Investor relations week: Porsche IPO success, China lags rest of Asia for first time since 1990 and UK market turbulence
– Porsche made its “historic” debut in Frankfurt this week, noted CNBC, in what he said was one of the biggest public offerings ever in Europe. Shares of the iconic sports car brand initially traded at €84 ($81) on Thursday morning after being valued at the high end of their range on Wednesday evening, at €82.50. He values the company at around 75 billion euros. “We were convinced that despite the difficult environment, this IPO would be a success, and we were right,” Volkswagen chief financial officer Arno Antlitz told the outlet.
– China’s economic output will lag the rest of Asia for the first time since 1990, the report said. FinancialTimes (paywall), citing new World Bank forecasts that “highlight the damage caused by President Xi Jinping’s zero-Covid policies and the collapse of the world’s largest real estate market.” The World Bank has revised down its forecast for gross domestic product growth in the world’s second-largest economy to 2.8%, from 8.1% last year, and from its April forecast of between 4% and 5% for this year. At the same time, expectations for the rest of East Asia and the Pacific region have improved.
“China, which was leading the post-pandemic recovery, and largely ignored the Delta [Covid variant] difficulties, is now paying the economic cost of containing the disease in its most infectious manifestation,” Aaditya Mattoo, the World Bank’s chief economist for East Asia and the Pacific, told the newspaper.
– The pound crashed to a record high against the US dollar on Monday amid “growing fears over the stability of the UK government’s finances”, said CNN. The currency’s slide followed Chancellor of the Exchequer Kwasi Kwarteng’s mini-budget announcement last week that the UK would implement the biggest tax cuts in 50 years while increasing borrowing and government spending in the face of high inflation. The news caused a stir in the UK, with the Guardian reporting on the subsequent intervention of the Bank of England, the making of mortgage deals and the sale of pension funds.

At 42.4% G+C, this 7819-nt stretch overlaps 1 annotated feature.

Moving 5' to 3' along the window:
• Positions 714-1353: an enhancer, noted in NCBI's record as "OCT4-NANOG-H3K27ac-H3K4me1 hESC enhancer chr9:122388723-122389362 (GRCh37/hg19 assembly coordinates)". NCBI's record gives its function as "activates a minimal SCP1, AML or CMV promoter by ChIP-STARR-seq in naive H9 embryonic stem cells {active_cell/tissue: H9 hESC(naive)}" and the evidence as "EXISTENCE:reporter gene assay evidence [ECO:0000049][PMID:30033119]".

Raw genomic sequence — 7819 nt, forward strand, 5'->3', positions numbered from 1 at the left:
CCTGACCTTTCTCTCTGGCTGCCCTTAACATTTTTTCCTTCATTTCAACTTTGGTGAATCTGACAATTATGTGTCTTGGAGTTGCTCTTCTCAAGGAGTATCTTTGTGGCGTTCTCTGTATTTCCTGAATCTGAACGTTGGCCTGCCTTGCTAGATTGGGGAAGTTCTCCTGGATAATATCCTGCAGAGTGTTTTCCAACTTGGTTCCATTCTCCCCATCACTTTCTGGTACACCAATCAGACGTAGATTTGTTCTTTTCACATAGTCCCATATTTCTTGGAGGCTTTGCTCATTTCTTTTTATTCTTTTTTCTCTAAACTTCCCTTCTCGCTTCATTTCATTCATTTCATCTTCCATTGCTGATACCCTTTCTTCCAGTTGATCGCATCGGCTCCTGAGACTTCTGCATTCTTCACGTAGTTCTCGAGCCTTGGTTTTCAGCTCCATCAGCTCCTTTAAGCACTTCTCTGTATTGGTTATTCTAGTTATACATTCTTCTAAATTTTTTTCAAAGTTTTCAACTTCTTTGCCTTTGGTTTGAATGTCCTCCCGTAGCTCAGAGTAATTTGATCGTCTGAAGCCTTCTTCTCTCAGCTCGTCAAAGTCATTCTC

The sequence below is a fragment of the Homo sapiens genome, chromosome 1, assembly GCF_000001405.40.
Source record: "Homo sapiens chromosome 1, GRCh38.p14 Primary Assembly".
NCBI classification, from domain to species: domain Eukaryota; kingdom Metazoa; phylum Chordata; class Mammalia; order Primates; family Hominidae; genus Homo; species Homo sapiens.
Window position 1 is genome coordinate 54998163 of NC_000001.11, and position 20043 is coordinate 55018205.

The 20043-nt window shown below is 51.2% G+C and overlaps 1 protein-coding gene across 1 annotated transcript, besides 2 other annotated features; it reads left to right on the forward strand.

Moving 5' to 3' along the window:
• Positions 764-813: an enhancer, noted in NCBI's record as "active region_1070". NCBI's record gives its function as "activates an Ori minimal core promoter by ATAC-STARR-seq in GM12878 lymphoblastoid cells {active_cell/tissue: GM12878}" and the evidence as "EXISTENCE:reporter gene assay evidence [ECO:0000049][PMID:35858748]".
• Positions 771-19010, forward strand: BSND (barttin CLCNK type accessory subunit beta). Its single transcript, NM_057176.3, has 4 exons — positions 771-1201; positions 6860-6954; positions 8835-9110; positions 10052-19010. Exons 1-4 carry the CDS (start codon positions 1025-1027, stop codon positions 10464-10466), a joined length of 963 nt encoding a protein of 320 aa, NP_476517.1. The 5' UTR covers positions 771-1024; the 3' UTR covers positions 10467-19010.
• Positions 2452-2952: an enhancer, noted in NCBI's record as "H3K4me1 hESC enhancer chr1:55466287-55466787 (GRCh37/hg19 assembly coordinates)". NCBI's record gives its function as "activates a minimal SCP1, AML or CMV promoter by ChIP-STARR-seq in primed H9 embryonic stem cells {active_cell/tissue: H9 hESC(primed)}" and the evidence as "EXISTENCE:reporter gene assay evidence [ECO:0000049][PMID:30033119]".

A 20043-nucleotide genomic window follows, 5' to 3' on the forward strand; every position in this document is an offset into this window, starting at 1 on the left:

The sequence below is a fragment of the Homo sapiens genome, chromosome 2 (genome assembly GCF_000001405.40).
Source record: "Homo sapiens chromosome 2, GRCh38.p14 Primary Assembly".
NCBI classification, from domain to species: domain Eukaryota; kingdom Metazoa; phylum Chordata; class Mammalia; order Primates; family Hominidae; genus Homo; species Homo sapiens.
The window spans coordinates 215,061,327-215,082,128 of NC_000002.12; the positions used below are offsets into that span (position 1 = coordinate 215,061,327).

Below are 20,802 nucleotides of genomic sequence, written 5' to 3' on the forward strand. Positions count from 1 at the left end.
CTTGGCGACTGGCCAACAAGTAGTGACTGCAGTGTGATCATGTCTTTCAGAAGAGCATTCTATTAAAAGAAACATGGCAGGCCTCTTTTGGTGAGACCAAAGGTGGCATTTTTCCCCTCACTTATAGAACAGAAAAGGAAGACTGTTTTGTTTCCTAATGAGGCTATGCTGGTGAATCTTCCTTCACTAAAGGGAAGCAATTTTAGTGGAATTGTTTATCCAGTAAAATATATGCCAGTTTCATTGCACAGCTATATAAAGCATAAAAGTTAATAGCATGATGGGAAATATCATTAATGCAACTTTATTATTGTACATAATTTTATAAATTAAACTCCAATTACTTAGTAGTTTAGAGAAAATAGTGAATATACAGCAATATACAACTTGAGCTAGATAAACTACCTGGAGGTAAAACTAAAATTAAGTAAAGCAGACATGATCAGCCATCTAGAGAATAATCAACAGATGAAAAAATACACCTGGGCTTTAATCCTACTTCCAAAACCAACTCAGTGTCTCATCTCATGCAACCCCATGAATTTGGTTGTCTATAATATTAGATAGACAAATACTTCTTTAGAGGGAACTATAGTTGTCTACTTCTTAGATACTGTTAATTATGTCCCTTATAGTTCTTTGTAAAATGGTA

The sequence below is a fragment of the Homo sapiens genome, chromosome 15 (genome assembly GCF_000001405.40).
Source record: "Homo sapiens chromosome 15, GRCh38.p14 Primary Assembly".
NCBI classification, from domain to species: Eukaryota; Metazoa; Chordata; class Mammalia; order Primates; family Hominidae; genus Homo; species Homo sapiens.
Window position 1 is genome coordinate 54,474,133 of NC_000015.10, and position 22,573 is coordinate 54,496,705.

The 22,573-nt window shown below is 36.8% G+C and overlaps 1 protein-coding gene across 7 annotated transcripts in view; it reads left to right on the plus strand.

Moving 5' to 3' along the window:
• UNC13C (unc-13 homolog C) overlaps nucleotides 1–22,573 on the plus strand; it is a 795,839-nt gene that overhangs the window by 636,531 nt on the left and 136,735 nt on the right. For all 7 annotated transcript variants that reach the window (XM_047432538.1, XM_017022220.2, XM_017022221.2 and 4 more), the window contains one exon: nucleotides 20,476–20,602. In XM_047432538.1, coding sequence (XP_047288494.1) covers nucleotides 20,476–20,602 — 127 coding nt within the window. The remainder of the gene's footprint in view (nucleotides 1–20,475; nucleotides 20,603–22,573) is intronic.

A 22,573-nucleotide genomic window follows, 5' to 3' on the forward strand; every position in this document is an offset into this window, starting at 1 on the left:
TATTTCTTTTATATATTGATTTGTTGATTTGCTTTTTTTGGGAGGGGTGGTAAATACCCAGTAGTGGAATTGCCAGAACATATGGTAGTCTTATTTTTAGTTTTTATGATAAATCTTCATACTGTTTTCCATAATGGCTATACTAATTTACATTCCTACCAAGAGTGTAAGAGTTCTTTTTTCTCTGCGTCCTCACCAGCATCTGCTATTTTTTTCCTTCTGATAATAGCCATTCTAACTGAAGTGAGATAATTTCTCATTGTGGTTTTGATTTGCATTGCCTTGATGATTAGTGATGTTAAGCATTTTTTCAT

– In other UK news, the FT reported that the UK stock market has been hit by a wave of acquisitions and a slump in IPOs, which are on track for their weakest year in more than two decades. UK companies valued at more than £41bn ($45bn) have been acquired so far this year, while new ventures have only managed to raise £574m in the past nine months, he said, citing data from Dealogic. A weak pipeline of new businesses, coupled with acquisitions of existing public companies by overseas competitors, has heightened fears about the health of the UK market. The last time IPOs fell anywhere near that level over the full year was in 2009, when just £1bn was raised.
– In the USA, Bloomberg (paywall) reported that traders entered the summer on a record eight straight quarterly streak of more than $1 billion. “In the end, they didn’t come close to making nine,” the news agency said. Just over $640 billion in deals have been closed since the start of July, according to Bloomberg data – which the agency said will ‘make this the worst quarter for M&As since’ . [Q2] 2020, when the Covid-19 pandemic put an end to trading”.
– US regulators fined 16 financial firms, including Barclays, Bank of America, Citigroup, Credit Suisse, Goldman Sachs, Morgan Stanley and UBS, for a total of $1.8 billion after staff discussed the transactions and transactions on their personal devices and applications, depending on Reuters (pay wall). The “wide-ranging industry probe,” first reported by Reuters last year and subsequently disclosed by multiple lenders, is a landmark case for the SEC and the Commodity Futures Trading Commission, marking one of their greatest collective resolutions.
From January 2018 to September 2021, bank staff reportedly regularly communicated on business matters such as debt and capital agreements with colleagues, customers and other third-party advisers using apps on their personal devices such as SMS and WhatsApp, the agencies said. Reuters added that the institutions failed to preserve the majority of those personal conversations, violating federal rules that require brokers and other financial institutions to preserve business communications.